When you’re fighting cancer-related pain the last thing you probably want to think about is exercising. But recent findings suggest physical activity can actually help reduce pain, ease fatigue and improve your overall quality of life.
A 2012 review of 56 research studies investigated the effect of exercise on 4,826 cancer survivors undergoing treatment. It found those who took part in physical activity — walking, strength training, resistance training, cycling, qigong, tai chi or yoga — reported less pain at an average 12-week followup than those who didn’t.
The review, published online Aug. 15, 2012 by the Cochrane Collaboration, pointed to exercise having multiple benefits for pain management.
Exercise helped improved body image, self-esteem, emotional well-being, sexuality and social function, according to the study.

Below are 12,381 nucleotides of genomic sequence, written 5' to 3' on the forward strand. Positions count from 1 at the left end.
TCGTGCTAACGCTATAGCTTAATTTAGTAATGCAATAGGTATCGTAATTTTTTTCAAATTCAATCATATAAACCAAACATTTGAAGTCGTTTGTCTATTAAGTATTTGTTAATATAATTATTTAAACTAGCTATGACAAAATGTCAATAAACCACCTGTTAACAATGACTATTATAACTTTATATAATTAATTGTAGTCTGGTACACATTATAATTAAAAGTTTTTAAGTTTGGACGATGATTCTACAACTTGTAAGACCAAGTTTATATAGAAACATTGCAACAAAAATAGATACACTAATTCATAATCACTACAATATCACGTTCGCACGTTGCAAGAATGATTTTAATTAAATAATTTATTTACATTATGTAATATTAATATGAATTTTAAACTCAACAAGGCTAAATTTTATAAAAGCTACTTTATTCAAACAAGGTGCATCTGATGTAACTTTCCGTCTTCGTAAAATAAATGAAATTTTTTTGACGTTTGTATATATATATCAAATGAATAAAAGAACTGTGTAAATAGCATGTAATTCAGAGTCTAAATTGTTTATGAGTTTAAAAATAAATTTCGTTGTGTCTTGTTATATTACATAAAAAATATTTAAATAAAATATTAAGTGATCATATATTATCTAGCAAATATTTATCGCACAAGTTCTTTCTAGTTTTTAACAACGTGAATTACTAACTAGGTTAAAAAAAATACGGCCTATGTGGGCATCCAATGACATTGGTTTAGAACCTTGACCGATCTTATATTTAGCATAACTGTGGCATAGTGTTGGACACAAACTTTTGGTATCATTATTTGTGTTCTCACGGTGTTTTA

It also helped to reduce stress, sleep disturbance and anxiety. It boosted immune systems, improved joint flexibility and enhanced energy and mood.
Exercise helps to focus your attention on external activities and away from your pain. It gets you out of the house and structures your time around a healthy activity — a bona fide win-win.
Most cancer-related pain is the result of a tumor pressing on bone, nerves or organs, according to MD Anderson Center. “For example, a small tumor located near a nerve or the spinal cord may be very painful, while a larger tumor elsewhere may not cause discomfort,” its website reported.
In contrast, people with early stage cancer can experience more musculoskeletal pain, typically the result of compensating for pain following surgery or radiation in the way they perform daily tasks, such as walking.
People with metastatic cancer often experience bone pain caused by metastases, Andrea L. Cheville, a physical medicine and rehabilitation specialist at Mayo Clinic in Rochester, Minn., who conducts research on cancer pain tells Cancer Today.
Whatever is causing the pain, a typical response is to try and deal with it by moving less and that has the potential to make it worse, Cheville said in the article. “As a result, when [you] do move, it may cause more discomfort.”